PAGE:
Andrews-Sullivan has received criticism for her perceived coziness with real estate developers. The candidate has received support from the developer of the controversial Hays Street Bridge project, Mitch Meyer, who is nearing a deal with the City to deed land near the once-blighted bridge for the development of a public park. Community activists have challenged the private development of the land and, instead, have lobbied for it to be developed into public space.
Meyer has obtained construction permits to build a five-story residential project at the North Cherry Street lot, but would move the project to the land at 223 South Cherry St. under the terms of the compromise.
Andrews-Sullivan’s messaging around the topic of gentrification has left some close followers of the race unconvinced she will protect longtime residents from the more negative effects of the new development coming to the East Side, such as the mixed-use development Essex Modern City and a five-acre project to transform the former Merchants Ice Building into a biomedical research hub.
“Gentrification steamrolled into District 2,” she said. “We looked up and we [suddenly had] multi-level apartments coming up in places that it had just been high grass and weeds for years.”
Andrews-Sullivan has vowed to bring all stakeholders to the table during the planning process of future real estate deals that could cause displacement or an exorbitant rise in property values. The average property value in District 2 rose more than 25 percent from 2017 to 2018, according to the Bexar Appraisal District. The surge in valuations has uprooted residents who cannot afford the increasing tax bills.
Like Andrews-Sullivan, Toney said he would bring developers into the conversation. He said he would work to ensure affordable housing units are set aside for low-income and moderate-income families. Training and internships are also needed in a district that has a high population of residents with criminal histories, he said, adding that crime is a symptom of poverty.
“We can’t just treat the symptom of the disease,” he said. “If they can get training and after training get jobs and sustain themselves, that will be better.”
Andrews-Sullivan has garnered an impressive haul in political contributions for a first-time candidate. The former servicewoman received nearly $8,800 over the course of her campaign, according to the most recent campaign finance reports. She had spent just over half that amount as of the April report.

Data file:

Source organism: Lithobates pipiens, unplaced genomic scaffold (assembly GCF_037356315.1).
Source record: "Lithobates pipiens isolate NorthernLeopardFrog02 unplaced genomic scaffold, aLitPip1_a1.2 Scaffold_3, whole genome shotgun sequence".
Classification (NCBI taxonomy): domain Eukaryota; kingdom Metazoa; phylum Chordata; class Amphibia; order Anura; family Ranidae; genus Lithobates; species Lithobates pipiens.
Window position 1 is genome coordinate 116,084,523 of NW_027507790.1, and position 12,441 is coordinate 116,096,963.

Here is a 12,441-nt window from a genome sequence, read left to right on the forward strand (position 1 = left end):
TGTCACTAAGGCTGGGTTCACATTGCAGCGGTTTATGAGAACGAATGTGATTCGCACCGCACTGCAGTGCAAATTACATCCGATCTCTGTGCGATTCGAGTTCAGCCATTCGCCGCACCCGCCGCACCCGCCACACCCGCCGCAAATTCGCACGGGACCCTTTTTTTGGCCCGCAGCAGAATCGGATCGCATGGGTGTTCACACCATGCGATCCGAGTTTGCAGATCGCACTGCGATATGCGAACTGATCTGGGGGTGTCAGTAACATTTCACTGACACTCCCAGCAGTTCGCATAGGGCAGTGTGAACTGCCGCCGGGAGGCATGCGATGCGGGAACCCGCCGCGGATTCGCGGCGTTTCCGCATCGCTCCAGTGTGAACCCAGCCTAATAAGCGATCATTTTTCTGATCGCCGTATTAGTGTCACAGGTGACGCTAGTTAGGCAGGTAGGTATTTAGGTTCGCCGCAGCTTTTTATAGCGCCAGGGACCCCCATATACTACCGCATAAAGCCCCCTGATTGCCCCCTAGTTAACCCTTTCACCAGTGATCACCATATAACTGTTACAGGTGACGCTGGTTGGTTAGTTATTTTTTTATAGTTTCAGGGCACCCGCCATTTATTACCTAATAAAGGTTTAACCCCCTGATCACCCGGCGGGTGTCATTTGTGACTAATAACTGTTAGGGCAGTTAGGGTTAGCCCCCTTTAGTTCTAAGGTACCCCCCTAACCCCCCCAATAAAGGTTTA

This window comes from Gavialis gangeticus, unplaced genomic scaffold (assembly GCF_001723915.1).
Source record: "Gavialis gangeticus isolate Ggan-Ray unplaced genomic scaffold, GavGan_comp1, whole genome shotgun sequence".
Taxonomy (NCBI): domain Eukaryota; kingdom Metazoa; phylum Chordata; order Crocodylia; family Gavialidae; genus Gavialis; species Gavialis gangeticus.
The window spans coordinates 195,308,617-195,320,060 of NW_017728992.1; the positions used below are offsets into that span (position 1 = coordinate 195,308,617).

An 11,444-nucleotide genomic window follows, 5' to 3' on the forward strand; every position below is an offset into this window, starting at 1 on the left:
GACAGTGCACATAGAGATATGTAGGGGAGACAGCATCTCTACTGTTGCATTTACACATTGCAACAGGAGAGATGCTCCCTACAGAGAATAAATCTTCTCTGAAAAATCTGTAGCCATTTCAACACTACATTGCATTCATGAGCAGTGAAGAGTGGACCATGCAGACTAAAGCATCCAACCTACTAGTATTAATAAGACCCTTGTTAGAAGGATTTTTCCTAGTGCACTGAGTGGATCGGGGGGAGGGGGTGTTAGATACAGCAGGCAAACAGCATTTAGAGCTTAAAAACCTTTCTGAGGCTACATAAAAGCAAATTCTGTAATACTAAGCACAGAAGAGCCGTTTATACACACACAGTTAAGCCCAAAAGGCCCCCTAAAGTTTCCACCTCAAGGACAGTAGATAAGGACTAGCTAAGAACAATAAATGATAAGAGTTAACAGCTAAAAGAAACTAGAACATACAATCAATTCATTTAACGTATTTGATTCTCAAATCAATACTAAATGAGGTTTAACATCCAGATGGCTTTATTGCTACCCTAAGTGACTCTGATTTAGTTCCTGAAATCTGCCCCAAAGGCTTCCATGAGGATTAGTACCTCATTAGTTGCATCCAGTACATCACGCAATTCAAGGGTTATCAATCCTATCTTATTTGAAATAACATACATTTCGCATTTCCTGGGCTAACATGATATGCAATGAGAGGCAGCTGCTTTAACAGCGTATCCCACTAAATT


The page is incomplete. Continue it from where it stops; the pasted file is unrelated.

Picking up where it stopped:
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Meanwhile, Toney was operating on a smaller supply of cash, reporting $3,270 in campaign donations and spending about $2,360.
Gutierrez-Homer, who received just 60 fewer votes than Andrews-Sullivan, has said she would not endorse either of the candidates in the runoff.
Although the three top candidates separated themselves from the rest of the pack in May, several candidates collected sizable chunks of the electorate, including marketing professional Walter Perry and construction consultant Salena Santibañez Guipzot, who each received hundreds of votes.
But neither Toney nor Andrews-Sullivan emphasized reaching out to certain voting coalitions. Rather, the two candidates are both taking a grassroots approach.
“We’re just touching as many voters as we can,” said Andrews-Sullivan, who was doing media interviews between block-walking sessions on Tuesday.
“Mr. Toney has been here before, so his name ID is greater than mine. I’m the new kid on the block that just came in, and everyone’s trying to get to know who is she, what does she stand for, what will she do?”
Previous losses have prepared Toney for this moment, he said.
“That’s all it is,” he said. “It was nothing but practice for the inevitable. Every time you lose, you learn. Now we’re implementing the lessons learned so that we can move forward for the residents of District 2.”
Senior Reporter Iris Dimmick contributed to this article.